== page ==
The Vice President of the United States, Albert Gore, Jr., flew into Philadelphia on February 14 to deliver a speech on information technology. The occasion was the 50th anniversary of the ENIAC (pronounced E-knee-ac), or Electronic Numerical Integrator And Computer, the world's first high-speed, general-purpose, electronic digital computer. The 30-ton, 100-foot-long mammoth was built at the University of Pennsylvania in Philadelphia, developed under contract of the U.S. government to calculate ballistic tables for World War II. The creators didn't know that they were about to change the way the world operated.
Gore as Technology Advocate
Vice President Gore has long been known as an advocate for what came to be called the information superhighway. It seemed fitting, then, that the preside over the ceremonies that commemorated what the University of Pennsylvania touted as "The Birth of the Information Age."
In Gore's address, "The Technology Challenge: Can America Spark Private Innovation?" he asked the crowd gathered at Penn's Irvine Auditorium, "How do we spark the innovation that creates jobs, builds businesses, and improves lives?" His answer was two-fold. First, he said, there are a lot of smart, creative people in this country who team up with manufacturers and marketers to produce products that make a difference in people's lives. Second, he cited lyrics from the song "Dancing in the Dark" by rock star Bruce Springsteen: "You can't start a fire without a spark." And the federal government, Gore explained, has long provided the spark to young creators in the form of money for research projects.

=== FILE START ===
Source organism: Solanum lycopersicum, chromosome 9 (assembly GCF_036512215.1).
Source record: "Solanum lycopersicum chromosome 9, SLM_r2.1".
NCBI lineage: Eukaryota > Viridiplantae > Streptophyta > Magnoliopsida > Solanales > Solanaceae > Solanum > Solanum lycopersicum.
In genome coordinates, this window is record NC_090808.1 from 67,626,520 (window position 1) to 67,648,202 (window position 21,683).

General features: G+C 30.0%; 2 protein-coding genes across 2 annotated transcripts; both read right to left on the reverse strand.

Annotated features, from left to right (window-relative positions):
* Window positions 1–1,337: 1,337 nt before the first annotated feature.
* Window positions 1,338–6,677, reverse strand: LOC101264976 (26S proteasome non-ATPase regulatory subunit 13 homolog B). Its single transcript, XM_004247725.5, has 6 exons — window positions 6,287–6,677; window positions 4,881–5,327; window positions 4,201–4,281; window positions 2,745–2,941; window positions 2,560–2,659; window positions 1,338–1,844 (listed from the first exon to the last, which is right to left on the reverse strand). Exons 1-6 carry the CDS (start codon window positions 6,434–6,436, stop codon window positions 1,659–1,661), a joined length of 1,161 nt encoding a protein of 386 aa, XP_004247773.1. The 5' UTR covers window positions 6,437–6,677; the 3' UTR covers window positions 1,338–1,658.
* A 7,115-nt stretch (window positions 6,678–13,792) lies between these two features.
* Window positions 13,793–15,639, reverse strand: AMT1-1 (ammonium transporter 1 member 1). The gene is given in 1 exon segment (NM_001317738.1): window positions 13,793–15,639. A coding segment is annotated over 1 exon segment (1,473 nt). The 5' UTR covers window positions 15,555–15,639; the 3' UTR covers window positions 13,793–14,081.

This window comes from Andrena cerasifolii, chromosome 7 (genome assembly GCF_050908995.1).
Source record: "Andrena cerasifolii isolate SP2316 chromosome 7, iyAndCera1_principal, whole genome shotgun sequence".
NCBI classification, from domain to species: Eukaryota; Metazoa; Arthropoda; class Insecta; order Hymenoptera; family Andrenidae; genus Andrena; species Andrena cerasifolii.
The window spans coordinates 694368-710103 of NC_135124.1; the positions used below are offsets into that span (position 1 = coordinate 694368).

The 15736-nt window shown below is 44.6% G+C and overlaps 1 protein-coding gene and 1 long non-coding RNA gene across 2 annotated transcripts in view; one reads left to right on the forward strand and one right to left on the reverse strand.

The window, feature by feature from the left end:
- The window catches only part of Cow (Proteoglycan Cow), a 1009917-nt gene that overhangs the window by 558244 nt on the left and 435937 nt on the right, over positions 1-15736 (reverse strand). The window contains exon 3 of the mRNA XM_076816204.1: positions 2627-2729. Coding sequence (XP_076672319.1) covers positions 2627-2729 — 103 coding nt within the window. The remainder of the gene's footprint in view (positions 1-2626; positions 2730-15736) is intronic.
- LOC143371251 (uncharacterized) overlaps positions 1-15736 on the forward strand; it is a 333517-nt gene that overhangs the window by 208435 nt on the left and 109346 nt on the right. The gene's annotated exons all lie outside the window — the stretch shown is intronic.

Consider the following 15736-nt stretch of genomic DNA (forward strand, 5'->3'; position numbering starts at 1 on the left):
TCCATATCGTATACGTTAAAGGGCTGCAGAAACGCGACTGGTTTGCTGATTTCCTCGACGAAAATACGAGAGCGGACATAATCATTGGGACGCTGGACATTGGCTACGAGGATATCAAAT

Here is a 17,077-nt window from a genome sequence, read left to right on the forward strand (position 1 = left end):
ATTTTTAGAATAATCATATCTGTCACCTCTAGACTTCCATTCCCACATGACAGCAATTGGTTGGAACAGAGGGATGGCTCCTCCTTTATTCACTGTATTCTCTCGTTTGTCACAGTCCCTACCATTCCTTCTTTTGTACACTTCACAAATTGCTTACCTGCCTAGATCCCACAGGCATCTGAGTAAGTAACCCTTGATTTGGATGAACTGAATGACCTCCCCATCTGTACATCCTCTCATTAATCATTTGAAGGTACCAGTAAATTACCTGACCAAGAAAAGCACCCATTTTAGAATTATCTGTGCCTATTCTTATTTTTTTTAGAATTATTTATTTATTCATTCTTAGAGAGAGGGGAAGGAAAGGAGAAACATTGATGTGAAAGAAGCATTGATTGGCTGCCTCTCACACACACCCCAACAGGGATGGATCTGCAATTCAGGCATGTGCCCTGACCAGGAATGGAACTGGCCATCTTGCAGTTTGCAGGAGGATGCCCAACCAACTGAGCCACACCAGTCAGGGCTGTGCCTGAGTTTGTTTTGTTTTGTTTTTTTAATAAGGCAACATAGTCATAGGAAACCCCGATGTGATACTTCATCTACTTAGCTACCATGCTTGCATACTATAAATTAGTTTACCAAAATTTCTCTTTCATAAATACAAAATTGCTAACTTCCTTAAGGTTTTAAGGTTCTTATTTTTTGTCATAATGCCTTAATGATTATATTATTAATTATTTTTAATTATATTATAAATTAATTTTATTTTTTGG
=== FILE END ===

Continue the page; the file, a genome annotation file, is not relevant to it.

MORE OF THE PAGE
So it was with ENIAC. "In the early days of the computer, no one knew where it would all lead," Gore said. Then he likened the birth of the computer 50 years ago with the birth of the Internet more recently. Networks were first built as a way for scientists to share information; no one knew that the money invested would lead to the creation of World Wide Web pages on everything from smashing atoms to the Smashing Pumpkins, the Vice President quipped.
Gore's main point, and the one that made all the soundbites on Philadelphia's evening news broadcasts, was that the government must continue to fund these sorts of research projects to provide the sparks that lead to the fires of progress. He disagrees with the Republican-dominated Congress' attempts to cut by one-third the funding for civilian computer research and development.
After a hearty round of applause for that statement, Gore promised that he wasn't just saying that to "pander to the all-important scientist swing vote." Rather, he said, "I think it's wrong to turn back to the past and away from the future," adding that the government must continue to "fund adequately" science and information technology.
The next order of business was a "reenactment of a defining moment in America's history," according to Penn's public relations literature. The Vice President joined other dignitaries in the nearby Moore Building, home of ENIAC, to switch on a still-existing piece of the giant computer. This whole ceremony was simulcast to several sites on campus, since space in the room housing ENIAC was limited.
First there was a welcome by Penn's president, Dr. Judith Rodin, who then introduced James Unruh, chairman and CEO of Unisys Corporation, and Philadelphia Mayor Ed Rendell, who share her duties as heads of the official ENIAC celebration committee. After each made brief remarks, Congressman Bob Walker, chair of the House Science Committee, offered a short rhyme that summed up the forward-looking philosophy of the computer revolution: "After ENIAC, there's no turning back."
Finally, in front of distinguished scholars, scientists, countless media representatives, and the surviving creators of the great machine, Gore flipped the switch that turned the antiquated computer back on. …